5 ways to improve your newsletter

1) All email newsletter platforms give you some kind of reporting. We use Constant Contact. Check into the data for your reports. See how your Open Rates and Click Rates compare to market averages. Open rates should be at least somewhere around 10-20% (i.e. this percentage of your messages that didn’t bounce should be opened if the subject line appeals to them). Click rates should be somewhere around 15% too (i.e. this is the percentage of your opened messages that got clicked on, with each click counting towards it).

2) If you are seeing a low Open rate, try playing with the subject line: avoid things like “Our newsletter – August 2011” in favor of things like “Learn why it pays off to do XYZ”, i.e. include something that will make more people want to open the email, such as including a reference of what they can expect inside. Think action verbs, teasers, things that will prompt an action, not things that are descriptive.

3) If you are seeing a low Click rate, try working with the content. If you have too much content on the newsletter, it will likely not be all read, but it will still likely take you very long to put together. People’s attention span typically won’t go beyond a minute or so per email, so keep it short (test it yourself: read it and see how long it takes you). This is an example of a newsletter (ours) that is intentionally not too long.

4) A very good way to reduce the amount of content you include in a newsletter is to blog about it and LINK to it from the newsletter, instead of including all the content in the newsletter. It will make for an easier-to-skim piece too, which will likely engage people until the end of the newsletter.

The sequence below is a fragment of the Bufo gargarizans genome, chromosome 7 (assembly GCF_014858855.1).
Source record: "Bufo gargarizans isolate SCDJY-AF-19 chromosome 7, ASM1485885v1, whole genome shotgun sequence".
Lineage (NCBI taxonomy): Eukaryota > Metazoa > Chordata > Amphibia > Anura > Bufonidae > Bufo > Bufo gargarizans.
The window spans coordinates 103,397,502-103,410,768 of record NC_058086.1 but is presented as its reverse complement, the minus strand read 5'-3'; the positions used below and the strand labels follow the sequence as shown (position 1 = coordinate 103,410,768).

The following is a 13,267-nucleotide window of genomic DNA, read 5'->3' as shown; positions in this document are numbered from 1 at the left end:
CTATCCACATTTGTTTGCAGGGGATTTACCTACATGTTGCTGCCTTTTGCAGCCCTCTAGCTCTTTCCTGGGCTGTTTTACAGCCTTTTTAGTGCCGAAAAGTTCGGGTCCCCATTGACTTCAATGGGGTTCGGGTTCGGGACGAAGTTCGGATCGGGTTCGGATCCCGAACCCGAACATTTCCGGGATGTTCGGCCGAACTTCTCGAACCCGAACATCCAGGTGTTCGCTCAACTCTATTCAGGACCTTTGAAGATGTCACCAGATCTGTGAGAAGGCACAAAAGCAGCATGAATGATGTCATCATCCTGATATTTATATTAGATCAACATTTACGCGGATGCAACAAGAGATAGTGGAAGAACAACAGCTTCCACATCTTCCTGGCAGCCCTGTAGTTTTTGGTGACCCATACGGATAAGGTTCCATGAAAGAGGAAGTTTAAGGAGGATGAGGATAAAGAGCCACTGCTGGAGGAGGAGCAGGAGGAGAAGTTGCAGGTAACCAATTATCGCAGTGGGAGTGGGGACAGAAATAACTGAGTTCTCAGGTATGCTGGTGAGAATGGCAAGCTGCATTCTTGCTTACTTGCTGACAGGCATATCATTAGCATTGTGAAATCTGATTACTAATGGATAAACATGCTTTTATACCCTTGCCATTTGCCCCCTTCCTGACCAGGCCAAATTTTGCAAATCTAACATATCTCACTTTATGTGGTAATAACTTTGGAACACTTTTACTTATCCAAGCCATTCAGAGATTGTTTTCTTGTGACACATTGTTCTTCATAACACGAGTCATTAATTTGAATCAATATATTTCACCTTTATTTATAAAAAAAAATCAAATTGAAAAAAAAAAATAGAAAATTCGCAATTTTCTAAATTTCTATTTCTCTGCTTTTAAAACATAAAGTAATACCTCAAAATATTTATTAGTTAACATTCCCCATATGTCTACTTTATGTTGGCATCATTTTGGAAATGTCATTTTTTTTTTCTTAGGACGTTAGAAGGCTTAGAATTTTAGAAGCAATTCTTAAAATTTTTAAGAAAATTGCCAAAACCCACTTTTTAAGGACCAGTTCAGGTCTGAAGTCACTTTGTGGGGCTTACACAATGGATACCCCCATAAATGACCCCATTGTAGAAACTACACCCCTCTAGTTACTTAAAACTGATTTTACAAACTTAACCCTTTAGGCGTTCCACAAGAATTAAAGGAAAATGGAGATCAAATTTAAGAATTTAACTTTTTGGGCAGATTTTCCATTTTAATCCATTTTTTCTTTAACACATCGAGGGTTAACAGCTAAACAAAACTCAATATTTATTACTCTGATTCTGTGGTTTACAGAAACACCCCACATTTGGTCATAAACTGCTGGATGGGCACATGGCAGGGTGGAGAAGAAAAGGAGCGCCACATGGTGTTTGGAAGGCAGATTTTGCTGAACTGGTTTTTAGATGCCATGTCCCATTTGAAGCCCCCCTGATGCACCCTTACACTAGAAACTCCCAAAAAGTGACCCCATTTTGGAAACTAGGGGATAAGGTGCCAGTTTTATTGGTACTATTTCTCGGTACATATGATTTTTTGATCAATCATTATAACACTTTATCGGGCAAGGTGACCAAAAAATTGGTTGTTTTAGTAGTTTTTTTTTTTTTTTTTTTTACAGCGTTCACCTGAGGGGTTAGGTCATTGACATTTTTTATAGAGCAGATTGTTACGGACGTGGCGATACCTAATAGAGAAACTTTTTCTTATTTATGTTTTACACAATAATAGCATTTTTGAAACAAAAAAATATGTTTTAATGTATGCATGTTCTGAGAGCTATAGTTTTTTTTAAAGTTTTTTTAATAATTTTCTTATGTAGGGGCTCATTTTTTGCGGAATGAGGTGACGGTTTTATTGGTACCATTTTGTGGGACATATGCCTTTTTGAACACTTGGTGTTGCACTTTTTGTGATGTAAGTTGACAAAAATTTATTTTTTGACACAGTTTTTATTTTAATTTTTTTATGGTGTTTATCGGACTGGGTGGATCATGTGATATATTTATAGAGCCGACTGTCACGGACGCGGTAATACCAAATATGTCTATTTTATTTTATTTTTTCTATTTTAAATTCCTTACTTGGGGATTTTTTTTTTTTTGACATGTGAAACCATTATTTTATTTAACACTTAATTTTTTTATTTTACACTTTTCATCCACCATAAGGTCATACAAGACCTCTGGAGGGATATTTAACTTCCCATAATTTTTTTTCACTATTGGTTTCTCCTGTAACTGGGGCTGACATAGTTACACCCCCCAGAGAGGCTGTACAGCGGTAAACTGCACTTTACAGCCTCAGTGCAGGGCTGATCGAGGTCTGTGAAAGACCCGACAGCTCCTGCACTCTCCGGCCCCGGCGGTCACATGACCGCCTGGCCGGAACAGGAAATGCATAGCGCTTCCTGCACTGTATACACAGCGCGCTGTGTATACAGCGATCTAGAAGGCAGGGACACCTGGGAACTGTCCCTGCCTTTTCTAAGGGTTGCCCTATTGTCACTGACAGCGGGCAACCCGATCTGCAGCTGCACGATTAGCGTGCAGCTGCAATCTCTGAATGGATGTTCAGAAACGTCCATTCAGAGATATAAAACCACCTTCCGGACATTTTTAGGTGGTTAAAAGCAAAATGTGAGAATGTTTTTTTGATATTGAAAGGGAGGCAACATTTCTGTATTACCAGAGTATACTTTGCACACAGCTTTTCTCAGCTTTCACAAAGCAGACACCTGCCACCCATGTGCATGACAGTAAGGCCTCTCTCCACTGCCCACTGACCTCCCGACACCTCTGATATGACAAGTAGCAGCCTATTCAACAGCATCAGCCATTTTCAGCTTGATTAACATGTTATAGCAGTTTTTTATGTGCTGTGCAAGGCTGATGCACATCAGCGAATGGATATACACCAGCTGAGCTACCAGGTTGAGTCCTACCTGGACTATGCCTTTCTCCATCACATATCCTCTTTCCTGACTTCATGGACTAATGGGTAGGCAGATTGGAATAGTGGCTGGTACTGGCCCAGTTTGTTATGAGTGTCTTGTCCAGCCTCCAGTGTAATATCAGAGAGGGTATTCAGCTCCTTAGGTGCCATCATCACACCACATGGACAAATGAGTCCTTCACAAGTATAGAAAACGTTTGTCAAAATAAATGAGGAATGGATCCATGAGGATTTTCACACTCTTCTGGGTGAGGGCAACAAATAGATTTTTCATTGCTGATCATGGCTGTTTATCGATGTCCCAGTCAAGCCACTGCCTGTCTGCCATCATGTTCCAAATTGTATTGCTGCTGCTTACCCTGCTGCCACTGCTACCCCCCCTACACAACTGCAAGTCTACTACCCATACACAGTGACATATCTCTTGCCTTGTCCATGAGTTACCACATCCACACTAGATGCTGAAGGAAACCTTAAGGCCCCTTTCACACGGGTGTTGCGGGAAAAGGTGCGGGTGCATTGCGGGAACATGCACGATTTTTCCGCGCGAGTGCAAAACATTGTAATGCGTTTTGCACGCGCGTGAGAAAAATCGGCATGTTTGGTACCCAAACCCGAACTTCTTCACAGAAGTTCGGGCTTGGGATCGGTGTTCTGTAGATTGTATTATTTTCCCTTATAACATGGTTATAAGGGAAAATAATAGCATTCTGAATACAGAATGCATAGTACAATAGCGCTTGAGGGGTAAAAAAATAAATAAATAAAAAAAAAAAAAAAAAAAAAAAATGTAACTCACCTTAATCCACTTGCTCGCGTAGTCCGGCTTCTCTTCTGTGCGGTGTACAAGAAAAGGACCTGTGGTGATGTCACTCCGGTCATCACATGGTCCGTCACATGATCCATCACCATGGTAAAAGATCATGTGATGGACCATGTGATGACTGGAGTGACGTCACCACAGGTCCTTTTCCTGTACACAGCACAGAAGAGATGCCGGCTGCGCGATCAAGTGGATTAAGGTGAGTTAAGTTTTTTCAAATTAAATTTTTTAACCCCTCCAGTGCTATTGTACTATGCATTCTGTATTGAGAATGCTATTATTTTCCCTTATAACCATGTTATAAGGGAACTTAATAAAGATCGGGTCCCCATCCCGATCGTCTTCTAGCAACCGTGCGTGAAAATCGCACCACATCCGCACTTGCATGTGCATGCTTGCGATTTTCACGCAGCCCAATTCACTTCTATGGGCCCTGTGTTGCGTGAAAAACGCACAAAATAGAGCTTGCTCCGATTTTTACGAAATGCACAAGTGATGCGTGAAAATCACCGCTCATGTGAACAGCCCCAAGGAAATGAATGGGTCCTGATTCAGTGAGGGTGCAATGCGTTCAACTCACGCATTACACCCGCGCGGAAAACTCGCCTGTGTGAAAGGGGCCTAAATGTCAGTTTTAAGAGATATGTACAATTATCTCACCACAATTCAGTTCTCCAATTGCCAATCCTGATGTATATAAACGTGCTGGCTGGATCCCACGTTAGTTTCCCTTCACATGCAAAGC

5) Another way to reduce the amount of content you include in a newsletter is to send more frequent (though I would recommend against more frequent than weekly) newsletters, with less content each.

What pieces of advice you have for people wanting to improve their newsletters?

Vote for our SXSW Interactive Panel!

A few weeks ago, I was approached by Amy Sample Ward (@amyrsward) and Debra Askanase (@askdebra) to join them, Jess Main (@jessmain) and Vanessa Rhinesmith (@vrhinesmith) in a panel proposal for SXSW Interactive 2012.

Here is our proposal:

Social Media Boundaries: Personal/Personnel Policy

Description
As our networks expand, our profiles get more public, and our work requires a human face, where do we draw the line between personal and professional identities online? How do we maintain those boundaries for our community members? How do we respond to attacks, opportunities, and over-shares online? When does over-sharing hurt the community? When should you share your own personal stories as a manager, or personally reach out to community members? Growing and cultivating an active community also requires that the community manager walk the fine line of personal and professional sharing. Every community manager wonders when and how to professionally cultivate leaders and members to create a thriving community while still being personal. On the reverse side, sometimes community members share too much, which can hurt the health of the community. This panel will address these questions and more from experience in nonprofit and public media sectors.

Questions Answered

  1. How and when is it most appropriate to engage personally with community members, as a community manager?
  2. Can mixing professional and personal help online communities thrive?
  3. How to handle oversharing and other inappropriate community member contributions?
  4. How do you handle personal attacks within communities?
  5. How do you address personal use in social media policies?

Here are 161 other great proposals in the Greater Good/Charity/Social Good category (yep! it’s pretty competitive…)

 

Please vote for us!

We need your support to show SXSW that there is a need for a panel to address the topic of Social Media Boundaries: Personal/Personnel Policy.